During Pride Month, we celebrate the victories and look ahead to address the challenges members of the LGBTQIA+ community face. Perhaps surprisingly, some of those challenges involve divorce.
Although LGBTQIA+ marriages have full legal rights and the divorce process is the same for all couples, LGBTQIA+ couples need to be aware of some potential problems that can affect them during and after a divorce. To protect your interests, your divorce attorney needs to be aware of the potential pitfalls and know how to develop a strategy to address these issues.
Defining and Dividing Marital Property
In every divorce, lawyers know they can expect to deal with conflict over certain issues. One of those is how the couple will divide the property they own together and the debts they acquired together. The first task is to determine which assets and debts are marital—belonging to both—and which are separate property that belongs solely to one partner.
Generally, in Ohio, the things you own and debts you incurred before you were married remain yours individually. The money you earn, the property you acquire, and the debts you take on while you are married belong to both of you.
The problem for many LGBTQIA+ couples is that it can be difficult to determine when the marriage truly started. Ohio did not legally recognize LGBTQIA+ marriage until 2015. Many couples who formalized their marriages after that recognition had already been living together in committed relationships for years. Some had been married in states that allow LGBTQIA+ marriage. Some spent time in states that recognize common law marriage. So is it fair to consider that their marriage did not begin until 2015?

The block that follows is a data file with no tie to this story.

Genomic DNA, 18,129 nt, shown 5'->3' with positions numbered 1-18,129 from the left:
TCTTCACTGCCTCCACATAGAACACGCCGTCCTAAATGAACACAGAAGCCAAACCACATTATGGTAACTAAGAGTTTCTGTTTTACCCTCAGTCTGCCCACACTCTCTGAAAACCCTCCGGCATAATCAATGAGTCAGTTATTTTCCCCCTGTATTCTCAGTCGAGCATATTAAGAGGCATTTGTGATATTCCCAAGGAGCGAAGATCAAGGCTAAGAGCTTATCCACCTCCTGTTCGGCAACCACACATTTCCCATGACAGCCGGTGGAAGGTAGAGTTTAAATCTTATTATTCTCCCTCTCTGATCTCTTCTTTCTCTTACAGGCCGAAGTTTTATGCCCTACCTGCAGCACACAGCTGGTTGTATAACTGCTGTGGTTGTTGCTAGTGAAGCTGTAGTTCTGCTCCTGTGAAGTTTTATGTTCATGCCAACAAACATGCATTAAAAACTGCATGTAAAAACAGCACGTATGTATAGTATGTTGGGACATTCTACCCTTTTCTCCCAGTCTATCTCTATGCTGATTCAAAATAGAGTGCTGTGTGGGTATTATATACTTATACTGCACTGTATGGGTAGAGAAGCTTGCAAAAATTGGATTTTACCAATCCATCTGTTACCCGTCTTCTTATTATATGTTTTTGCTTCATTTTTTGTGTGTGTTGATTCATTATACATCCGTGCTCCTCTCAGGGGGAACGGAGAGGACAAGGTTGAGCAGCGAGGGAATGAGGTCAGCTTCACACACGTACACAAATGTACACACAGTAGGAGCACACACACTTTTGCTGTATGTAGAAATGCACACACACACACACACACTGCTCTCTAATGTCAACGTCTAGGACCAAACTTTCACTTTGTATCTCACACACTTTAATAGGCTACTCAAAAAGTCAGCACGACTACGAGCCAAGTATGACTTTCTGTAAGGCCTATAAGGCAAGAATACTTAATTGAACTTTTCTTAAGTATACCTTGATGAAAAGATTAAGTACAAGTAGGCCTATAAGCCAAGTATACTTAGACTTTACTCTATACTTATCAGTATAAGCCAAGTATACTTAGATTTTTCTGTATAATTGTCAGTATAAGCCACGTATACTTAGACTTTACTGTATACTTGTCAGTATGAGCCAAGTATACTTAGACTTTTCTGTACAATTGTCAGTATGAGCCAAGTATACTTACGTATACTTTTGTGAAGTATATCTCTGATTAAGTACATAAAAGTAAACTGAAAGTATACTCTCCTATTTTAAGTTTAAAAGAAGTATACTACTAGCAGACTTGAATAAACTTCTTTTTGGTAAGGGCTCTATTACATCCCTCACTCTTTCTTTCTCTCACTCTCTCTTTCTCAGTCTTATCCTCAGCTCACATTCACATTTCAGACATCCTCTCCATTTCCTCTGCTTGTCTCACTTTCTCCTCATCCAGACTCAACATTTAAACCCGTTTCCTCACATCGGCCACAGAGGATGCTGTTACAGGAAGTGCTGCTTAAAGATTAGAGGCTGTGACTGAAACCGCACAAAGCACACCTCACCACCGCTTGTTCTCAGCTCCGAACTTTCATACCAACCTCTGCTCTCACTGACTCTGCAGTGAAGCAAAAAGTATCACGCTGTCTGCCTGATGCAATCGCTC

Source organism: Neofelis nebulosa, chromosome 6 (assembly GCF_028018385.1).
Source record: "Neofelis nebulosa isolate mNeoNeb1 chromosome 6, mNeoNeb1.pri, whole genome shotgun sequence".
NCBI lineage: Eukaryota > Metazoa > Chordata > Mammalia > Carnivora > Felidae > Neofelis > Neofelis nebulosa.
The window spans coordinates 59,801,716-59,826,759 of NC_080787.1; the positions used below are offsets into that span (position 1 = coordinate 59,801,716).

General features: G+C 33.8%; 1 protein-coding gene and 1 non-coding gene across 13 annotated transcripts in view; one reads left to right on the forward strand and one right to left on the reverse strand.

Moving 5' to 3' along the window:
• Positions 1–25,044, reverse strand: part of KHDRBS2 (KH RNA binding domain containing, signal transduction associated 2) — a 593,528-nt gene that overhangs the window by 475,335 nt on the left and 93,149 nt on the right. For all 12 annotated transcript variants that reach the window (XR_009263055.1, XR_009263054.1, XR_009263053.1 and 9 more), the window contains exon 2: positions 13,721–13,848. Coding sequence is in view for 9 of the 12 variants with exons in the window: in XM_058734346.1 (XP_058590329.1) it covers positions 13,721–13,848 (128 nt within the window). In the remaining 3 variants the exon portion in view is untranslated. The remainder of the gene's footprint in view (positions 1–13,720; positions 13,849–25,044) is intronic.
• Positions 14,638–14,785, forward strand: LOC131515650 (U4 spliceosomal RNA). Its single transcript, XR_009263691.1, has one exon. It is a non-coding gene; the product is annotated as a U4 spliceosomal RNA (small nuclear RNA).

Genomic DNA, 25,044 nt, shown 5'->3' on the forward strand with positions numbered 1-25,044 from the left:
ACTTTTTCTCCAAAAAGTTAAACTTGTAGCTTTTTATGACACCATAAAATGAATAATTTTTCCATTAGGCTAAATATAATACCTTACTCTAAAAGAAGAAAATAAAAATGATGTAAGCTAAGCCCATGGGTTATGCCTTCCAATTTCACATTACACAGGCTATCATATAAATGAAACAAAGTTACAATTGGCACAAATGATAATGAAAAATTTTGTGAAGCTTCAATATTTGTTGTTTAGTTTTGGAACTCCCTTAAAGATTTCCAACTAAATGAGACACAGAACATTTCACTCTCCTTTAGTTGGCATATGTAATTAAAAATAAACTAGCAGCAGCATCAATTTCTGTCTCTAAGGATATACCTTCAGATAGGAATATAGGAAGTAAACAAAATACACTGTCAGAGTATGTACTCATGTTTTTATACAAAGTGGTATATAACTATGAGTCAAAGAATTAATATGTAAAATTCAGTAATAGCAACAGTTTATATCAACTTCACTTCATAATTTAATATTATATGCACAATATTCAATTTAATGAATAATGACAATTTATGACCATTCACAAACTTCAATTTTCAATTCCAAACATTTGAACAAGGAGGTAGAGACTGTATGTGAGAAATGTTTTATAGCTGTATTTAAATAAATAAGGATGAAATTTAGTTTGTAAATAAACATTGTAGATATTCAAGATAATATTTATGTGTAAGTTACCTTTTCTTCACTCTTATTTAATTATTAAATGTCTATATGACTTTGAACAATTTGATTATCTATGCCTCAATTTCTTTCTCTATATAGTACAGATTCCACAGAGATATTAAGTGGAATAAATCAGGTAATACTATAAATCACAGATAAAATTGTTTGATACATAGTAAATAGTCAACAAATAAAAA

Spousal Support Issues
The start date of a marriage not only determines the timeline for the marital property but also substantially affects issues associated with spousal support or alimony. The longer a couple has been married, the more likely it is that one spouse will cut back on career development to focus on home life. That spouse earns less and loses more career potential with each passing year.
When that couple divorces, the spouse who has sacrificed career goals to build the family’s home life will be at a substantial disadvantage when it comes to self-support. Courts recognize this, which is why they are more likely to award spousal support to couples who are married longer. If a couple lived together in a committed relationship for 20 years but their marriage could only legally be recognized in the state for seven years, is it fair to treat it as a seven-year marriage? If you are seeking alimony, make sure your divorce lawyer knows how to demonstrate the full value you provided to the marriage and the reasons you should receive support.
Child Custody and Visitation
If your marriage involves children, it is important to be aware of your standing when it comes to parental rights. Your child might be biologically related to one partner but not the other. The partner without a biological relationship could be left with no parental rights in divorce unless they have formally adopted the child.
Protect Your Rights with Help from Attorneys Who Understand LGBTQIA+ Divorce
At Weis Law Group, we know how to address the issues LGBTQIA+ couples face in divorce and we are ready to protect your interests both now and in the future. To learn more about how we could help you move forward to your best life ahead, contact our dedicated team to set up a confidential consultation.